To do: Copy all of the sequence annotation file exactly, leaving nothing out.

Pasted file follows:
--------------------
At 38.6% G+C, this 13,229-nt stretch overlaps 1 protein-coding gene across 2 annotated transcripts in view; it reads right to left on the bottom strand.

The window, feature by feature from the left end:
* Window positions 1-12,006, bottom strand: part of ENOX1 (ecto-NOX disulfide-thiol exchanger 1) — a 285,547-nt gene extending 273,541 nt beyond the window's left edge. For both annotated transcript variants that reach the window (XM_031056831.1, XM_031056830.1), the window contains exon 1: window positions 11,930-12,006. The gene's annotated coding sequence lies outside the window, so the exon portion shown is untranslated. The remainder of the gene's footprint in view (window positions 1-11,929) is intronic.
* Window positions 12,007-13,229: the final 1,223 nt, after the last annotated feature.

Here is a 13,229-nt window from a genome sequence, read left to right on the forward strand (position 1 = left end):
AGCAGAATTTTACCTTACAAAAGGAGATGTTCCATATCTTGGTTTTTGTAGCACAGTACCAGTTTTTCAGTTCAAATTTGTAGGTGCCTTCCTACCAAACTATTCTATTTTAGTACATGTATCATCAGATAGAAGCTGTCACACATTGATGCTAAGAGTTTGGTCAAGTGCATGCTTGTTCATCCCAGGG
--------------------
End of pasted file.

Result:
At 38.6% G+C, this 13,229-nt stretch overlaps 1 protein-coding gene across 2 annotated transcripts in view; it reads right to left on the bottom strand.

The window, feature by feature from the left end:
* Window positions 1-12,006, bottom strand: part of ENOX1 (ecto-NOX disulfide-thiol exchanger 1) — a 285,547-nt gene extending 273,541 nt beyond the window's left edge. For both annotated transcript variants that reach the window (XM_031056831.1, XM_031056830.1), the window contains exon 1: window positions 11,930-12,006. The gene's annotated coding sequence lies outside the window, so the exon portion shown is untranslated. The remainder of the gene's footprint in view (window positions 1-11,929) is intronic.
* Window positions 12,007-13,229: the final 1,223 nt, after the last annotated feature.

Here is a 13,229-nt window from a genome sequence, read left to right on the forward strand (position 1 = left end):
AGCAGAATTTTACCTTACAAAAGGAGATGTTCCATATCTTGGTTTTTGTAGCACAGTACCAGTTTTTCAGTTCAAATTTGTAGGTGCCTTCCTACCAAACTATTCTATTTTAGTACATGTATCATCAGATAGAAGCTGTCACACATTGATGCTAAGAGTTTGGTCAAGTGCATGCTTGTTCATCCCAGGG